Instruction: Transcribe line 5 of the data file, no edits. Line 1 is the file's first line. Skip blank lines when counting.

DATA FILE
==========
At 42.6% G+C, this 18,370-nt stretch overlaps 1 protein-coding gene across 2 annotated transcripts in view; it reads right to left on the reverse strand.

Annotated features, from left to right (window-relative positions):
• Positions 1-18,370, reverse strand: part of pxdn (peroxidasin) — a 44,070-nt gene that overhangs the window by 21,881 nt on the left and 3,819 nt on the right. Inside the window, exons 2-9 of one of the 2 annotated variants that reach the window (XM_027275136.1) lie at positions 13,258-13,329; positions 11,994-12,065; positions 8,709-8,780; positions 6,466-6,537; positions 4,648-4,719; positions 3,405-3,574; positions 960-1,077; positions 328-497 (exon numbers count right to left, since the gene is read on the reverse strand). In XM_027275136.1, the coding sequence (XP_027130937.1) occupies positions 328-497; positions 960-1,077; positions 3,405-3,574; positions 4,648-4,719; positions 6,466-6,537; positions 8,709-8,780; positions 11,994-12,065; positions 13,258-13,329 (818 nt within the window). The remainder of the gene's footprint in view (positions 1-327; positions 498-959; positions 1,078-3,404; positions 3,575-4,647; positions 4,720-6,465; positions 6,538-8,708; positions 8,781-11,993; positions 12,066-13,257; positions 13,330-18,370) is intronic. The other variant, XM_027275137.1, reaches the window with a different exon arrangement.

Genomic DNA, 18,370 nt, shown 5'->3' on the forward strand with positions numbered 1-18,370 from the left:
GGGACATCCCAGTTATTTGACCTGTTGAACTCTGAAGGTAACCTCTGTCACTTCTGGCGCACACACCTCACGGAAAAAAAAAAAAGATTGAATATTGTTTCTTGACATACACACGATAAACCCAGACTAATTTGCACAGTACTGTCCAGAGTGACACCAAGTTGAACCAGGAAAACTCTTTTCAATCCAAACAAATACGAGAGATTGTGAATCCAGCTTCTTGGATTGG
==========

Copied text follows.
GGGACATCCCAGTTATTTGACCTGTTGAACTCTGAAGGTAACCTCTGTCACTTCTGGCGCACACACCTCACGGAAAAAAAAAAAAGATTGAATATTGTTTCTTGACATACACACGATAAACCCAGACTAATTTGCACAGTACTGTCCAGAGTGACACCAAGTTGAACCAGGAAAACTCTTTTCAATCCAAACAAATACGAGAGATTGTGAATCCAGCTTCTTGGATTGG